Universal Credit – a professional idea implemented by amateurs

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November 9, 2017 by Paul Goldsmith

Sometimes it is important to differentiate between an bad policy and incompetent implementation. Universal credit gets a bad rap, but if ever there was an example of good idea being reduced to absurdity when delivered by being designed by people with no idea of the life of those who benefits, universal credit is it.

It is important to to note that seven years ago when David Cameron announced the policy, it won cross-party support. The reason why was simple: for too many adults of working age, it made no sense to work. Why work when you would make less than you could be claiming on benefits? Cameron’s Work and Pensions Secretary was Iain Duncan-Smith. He pushed for a system to be designed that collated six of the working-age benefits into one single (universal) payment, and to make sure that benefits are tapered down when someone gets a job, not cut off abruptly. This would end the ‘benefits trap’ and make work pay. It was a great idea, and still is.

So how did we end up in a situation seven years’ later where the opposition and some Tory MPs are calling for a ‘pause’ in the roll-out of Universal Credit? Put simply, in practice the benefits trap was replaced by a new trap. Recipients have to wait six (sometimes more) weeks for their money, often pushing them into debt just to be able to eat. Furthermore, housing benefit is paid to the claimant’s account instead of the landlord. This money, which should be used to pay rent for private properties, is instead used to service the debt built up by recipients having to wait six weeks for their first payment. Result? No rent for furious landlords (80% of the 1,521 people in Inverness in Scotland on UC are in rental arrears), who are becoming increasingly reluctant to house people on benefits. Just in time for Christmas we are about to have a new homelessness crisis, caused by the botched implementation of a perfectly good.

Duncan-Smith has been painted as the villain in all this. But the former Tory leader made helping people into work his lifelong obsession and this intention is surely laudable. What he didn’t expect was that the computer system administering it would be built with so many glitches. What he didn’t expect was that the staff who administer the scheme would be set loose on claimants whilst still just as baffled by it as the people they were supposed to be helping. What he can’t have predicted was that then Chancellor (now Editor of a London Evening Standard) would take his dislike of Duncan-Smith and tin ear for those most in need to the extreme of imposing that six-week wait for money that means work now doesn’t pay at all for many claimants and debt and the threat of evictions haunt their lives.

The Trussell Trust runs most often food banks in the UK. It says that the rate of increase of referrals it gets is double in areas where Universal Credit is operating than it is where it is not. An example they give is of a single mother with three kids who works in retail on a zero-hours contract, which the UC system struggles to cope with (it also failed to cope with seasonal work). She found herself £400 short last month and phoned the helpline (which has had a 55p a minute charge slapped on it) to find out why, and was told five different explanations until eventually a human error was admitted and she was able to feed her children,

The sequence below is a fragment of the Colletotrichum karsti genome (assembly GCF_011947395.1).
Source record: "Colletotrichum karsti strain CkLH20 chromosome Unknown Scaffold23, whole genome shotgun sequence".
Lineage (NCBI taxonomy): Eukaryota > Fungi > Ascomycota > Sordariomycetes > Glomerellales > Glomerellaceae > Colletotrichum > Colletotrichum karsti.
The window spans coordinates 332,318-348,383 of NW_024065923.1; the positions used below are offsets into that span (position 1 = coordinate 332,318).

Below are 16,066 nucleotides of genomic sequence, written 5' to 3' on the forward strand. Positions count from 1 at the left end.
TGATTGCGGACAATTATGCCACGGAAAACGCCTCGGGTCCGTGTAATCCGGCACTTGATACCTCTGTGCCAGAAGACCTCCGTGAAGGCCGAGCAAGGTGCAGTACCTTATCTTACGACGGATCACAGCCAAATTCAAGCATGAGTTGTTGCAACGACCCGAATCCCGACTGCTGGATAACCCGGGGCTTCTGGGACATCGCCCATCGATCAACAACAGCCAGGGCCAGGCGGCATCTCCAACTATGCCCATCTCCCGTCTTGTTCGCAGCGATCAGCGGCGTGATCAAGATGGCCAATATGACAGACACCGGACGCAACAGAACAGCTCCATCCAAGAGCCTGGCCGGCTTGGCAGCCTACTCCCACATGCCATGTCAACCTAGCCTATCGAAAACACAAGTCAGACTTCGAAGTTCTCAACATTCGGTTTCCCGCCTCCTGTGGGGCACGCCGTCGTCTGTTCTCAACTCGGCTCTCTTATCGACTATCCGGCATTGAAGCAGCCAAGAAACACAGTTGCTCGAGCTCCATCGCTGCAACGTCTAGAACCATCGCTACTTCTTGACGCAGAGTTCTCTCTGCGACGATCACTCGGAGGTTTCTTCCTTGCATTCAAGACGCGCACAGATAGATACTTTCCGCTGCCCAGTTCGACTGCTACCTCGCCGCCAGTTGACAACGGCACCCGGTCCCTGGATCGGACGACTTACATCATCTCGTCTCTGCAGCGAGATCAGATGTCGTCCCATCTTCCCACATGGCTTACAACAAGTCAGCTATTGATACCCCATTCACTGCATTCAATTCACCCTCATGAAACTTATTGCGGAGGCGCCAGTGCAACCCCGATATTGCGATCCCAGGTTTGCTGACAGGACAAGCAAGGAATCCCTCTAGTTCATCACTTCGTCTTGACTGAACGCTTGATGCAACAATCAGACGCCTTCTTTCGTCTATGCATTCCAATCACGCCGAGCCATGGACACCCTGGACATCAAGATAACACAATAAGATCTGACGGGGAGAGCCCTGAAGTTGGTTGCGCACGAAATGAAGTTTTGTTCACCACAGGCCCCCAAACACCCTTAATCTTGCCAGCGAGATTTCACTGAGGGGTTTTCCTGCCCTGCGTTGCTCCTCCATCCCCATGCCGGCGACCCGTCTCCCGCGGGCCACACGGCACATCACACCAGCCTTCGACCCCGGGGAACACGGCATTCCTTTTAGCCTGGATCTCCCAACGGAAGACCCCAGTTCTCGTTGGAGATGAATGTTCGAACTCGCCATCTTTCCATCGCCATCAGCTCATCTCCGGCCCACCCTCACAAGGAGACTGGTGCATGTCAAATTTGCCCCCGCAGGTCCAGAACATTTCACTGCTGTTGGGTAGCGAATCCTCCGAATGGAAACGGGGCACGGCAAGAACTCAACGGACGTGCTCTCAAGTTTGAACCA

The Spectator’s Mary Wakefield asked the architects to explain the six week wait and was told that ‘it’s vital to treat claimants like grown-ups’. Really? Grown ups in the real world get paid monthly, even weekly. The fee for the helpline was explained as a disincentive to call it. Again, in the real world companies rarely charge customers (the word that current Work and Pensions Minister David Gauke used for claimants) for a helpline.

That is of course if the ‘customers’ are able to make a claim. UC applications must be made online on a form that takes 45 minutes. The neediest people in this country tend not to own laptops, so they pop down to the library to use the internet, and are often restricted to only 30 minutes use. The session ends, and the applicants have to start again. Surely this should be fixed too.

Wakefield points out that UC was supposed to operate on a test-and-learn basis. But that depends on the government having the wit and ability to act quickly if there are problems. This one doesn’t, partly because once Duncan-Smith had gone, the next three Work and a Pensions secretaries have had so little time in their job that they cannot possibly understand, let alone fix universal credit.

We have unemployment at an impressive low at the moment. This is down to people taking work that is on zero-hour contracts or seasonal work, all low paid. But Universal Credit is letting down the people who need it most, and someone needs to fix it. Abolish the charge for the phone line (which has now been done after huge pressure, but should never have been charged in the first place), pay as soon as possible, and send rent straight to landlords. Work must pay.

If it isn’t fixed, I wouldn’t be surprised if Jeremy Corbyn is Prime Minister sooner than we think,

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One thought on “Universal Credit – a professional idea implemented by amateurs

  1. Matthew says:

    I believe the charge for the phone line has been abolished – I remember reading that somewhere.

    Like

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